public extern static bool CloseHandle(IntPtr handle);

   private const int LOGON32_PROVIDER_DEFAULT = 0;
   private const int LOGON32_LOGON_INTERACTIVE = 2;

   private string m_Domain;
   private string m_Password;
   private string m_Username;
   private IntPtr m_Token;

   private WindowsImpersonationContext m_Context = null;


   protected bool IsInContext
   {
      get { return m_Context != null; }
   }

   public WrapperImpersonationContext(string domain, string username, string password)
   {
      m_Domain = domain;
      m_Username = username;
      m_Password = password;
   }

   [PermissionSetAttribute(SecurityAction.Demand, Name = "FullTrust")]
   public void Enter()
   {
      if (this.IsInContext) return;
      m_Token = new IntPtr(0);
      try
      {
         m_Token = IntPtr.Zero;
         bool logonSuccessfull = LogonUser(
            m_Username,
            m_Domain,
            m_Password,
            LOGON32_LOGON_INTERACTIVE,
            LOGON32_PROVIDER_DEFAULT,
            ref m_Token);
         if (logonSuccessfull == false)
         {
            int error = Marshal.GetLastWin32Error();
            throw new Win32Exception(error);
         }
         WindowsIdentity identity = new WindowsIdentity(m_Token);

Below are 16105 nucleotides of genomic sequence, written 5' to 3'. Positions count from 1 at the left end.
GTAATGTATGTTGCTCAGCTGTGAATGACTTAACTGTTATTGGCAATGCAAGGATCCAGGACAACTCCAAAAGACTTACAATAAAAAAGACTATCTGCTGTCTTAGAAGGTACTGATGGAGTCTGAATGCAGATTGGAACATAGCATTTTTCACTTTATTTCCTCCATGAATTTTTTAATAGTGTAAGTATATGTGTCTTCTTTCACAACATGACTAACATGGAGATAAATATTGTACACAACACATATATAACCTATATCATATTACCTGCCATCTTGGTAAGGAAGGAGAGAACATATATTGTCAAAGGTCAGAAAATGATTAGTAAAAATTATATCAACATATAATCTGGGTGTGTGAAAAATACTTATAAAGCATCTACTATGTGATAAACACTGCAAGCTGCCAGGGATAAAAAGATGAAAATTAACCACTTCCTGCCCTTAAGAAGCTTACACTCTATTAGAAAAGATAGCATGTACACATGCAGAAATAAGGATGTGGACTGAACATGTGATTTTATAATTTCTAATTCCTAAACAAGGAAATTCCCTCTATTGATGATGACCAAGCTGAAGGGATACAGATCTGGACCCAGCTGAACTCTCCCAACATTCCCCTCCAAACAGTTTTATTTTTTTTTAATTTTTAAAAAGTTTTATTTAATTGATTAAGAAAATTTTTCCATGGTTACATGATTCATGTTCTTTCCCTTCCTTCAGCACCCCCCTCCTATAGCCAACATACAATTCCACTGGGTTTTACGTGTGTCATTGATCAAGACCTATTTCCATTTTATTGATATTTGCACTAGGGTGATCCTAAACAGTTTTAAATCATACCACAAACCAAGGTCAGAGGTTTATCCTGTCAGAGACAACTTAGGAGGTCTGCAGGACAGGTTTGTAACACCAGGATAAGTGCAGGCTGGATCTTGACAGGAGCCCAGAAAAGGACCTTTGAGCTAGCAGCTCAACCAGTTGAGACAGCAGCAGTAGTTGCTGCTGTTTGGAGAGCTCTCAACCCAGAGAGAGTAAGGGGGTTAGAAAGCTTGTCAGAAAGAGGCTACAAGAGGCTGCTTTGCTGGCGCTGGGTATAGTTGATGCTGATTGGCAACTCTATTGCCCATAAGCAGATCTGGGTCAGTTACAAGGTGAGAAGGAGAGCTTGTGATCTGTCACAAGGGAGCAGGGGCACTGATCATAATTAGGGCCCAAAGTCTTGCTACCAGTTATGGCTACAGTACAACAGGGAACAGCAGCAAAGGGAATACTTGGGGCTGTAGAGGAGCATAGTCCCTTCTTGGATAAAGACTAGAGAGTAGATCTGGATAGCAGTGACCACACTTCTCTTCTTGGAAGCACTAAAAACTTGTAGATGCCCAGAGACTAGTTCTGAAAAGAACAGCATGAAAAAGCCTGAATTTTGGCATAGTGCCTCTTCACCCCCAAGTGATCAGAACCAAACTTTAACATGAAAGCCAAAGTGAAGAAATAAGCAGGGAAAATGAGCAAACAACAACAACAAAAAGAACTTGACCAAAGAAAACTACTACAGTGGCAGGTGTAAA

m_Context = identity.Impersonate();
      }
      catch (Exception exception)
      {
         // Catch exceptions here
      }
   }


   [PermissionSetAttribute(SecurityAction.Demand, Name = "FullTrust")]
   public void Leave()
   {
       if (this.IsInContext == false) return;
       m_Context.Undo();

       if (m_Token != IntPtr.Zero) CloseHandle(m_Token);
       m_Context = null;
   }
}


 

6 thoughts on “WindowsImpersonationContext made easy

  1. Sander Post author

    according to the compiler you need to compile with /unsafe for this class to work. However, this applies only to the method FormatMessage, since it uses the C++ type pointer IntPtr* Arguments.
    But the class doesn’t use this method anyway. So by removing FormatMessage, you don’t need permissions to run unsafe code.